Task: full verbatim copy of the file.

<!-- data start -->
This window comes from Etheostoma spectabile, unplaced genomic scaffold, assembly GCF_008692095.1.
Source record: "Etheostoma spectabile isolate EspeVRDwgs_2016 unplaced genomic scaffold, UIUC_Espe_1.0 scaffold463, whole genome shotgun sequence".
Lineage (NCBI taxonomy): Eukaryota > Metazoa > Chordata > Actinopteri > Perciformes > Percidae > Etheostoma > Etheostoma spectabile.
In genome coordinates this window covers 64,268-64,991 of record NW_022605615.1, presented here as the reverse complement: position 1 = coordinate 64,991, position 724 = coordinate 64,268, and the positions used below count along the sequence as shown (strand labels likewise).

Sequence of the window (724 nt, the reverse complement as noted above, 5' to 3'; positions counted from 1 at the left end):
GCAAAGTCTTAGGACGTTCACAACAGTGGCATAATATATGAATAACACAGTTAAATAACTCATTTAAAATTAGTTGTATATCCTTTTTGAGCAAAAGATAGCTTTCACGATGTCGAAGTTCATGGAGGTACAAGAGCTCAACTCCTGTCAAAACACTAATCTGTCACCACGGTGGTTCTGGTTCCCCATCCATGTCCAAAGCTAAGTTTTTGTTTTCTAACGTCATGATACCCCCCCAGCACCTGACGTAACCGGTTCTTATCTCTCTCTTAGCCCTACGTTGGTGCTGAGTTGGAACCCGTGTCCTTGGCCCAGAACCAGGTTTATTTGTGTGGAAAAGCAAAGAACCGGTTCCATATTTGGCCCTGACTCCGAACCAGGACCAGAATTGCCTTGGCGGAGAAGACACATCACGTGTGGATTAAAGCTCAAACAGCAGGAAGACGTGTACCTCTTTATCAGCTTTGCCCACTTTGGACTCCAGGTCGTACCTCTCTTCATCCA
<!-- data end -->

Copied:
This window comes from Etheostoma spectabile, unplaced genomic scaffold, assembly GCF_008692095.1.
Source record: "Etheostoma spectabile isolate EspeVRDwgs_2016 unplaced genomic scaffold, UIUC_Espe_1.0 scaffold463, whole genome shotgun sequence".
Lineage (NCBI taxonomy): Eukaryota > Metazoa > Chordata > Actinopteri > Perciformes > Percidae > Etheostoma > Etheostoma spectabile.
In genome coordinates this window covers 64,268-64,991 of record NW_022605615.1, presented here as the reverse complement: position 1 = coordinate 64,991, position 724 = coordinate 64,268, and the positions used below count along the sequence as shown (strand labels likewise).

Sequence of the window (724 nt, the reverse complement as noted above, 5' to 3'; positions counted from 1 at the left end):
GCAAAGTCTTAGGACGTTCACAACAGTGGCATAATATATGAATAACACAGTTAAATAACTCATTTAAAATTAGTTGTATATCCTTTTTGAGCAAAAGATAGCTTTCACGATGTCGAAGTTCATGGAGGTACAAGAGCTCAACTCCTGTCAAAACACTAATCTGTCACCACGGTGGTTCTGGTTCCCCATCCATGTCCAAAGCTAAGTTTTTGTTTTCTAACGTCATGATACCCCCCCAGCACCTGACGTAACCGGTTCTTATCTCTCTCTTAGCCCTACGTTGGTGCTGAGTTGGAACCCGTGTCCTTGGCCCAGAACCAGGTTTATTTGTGTGGAAAAGCAAAGAACCGGTTCCATATTTGGCCCTGACTCCGAACCAGGACCAGAATTGCCTTGGCGGAGAAGACACATCACGTGTGGATTAAAGCTCAAACAGCAGGAAGACGTGTACCTCTTTATCAGCTTTGCCCACTTTGGACTCCAGGTCGTACCTCTCTTCATCCA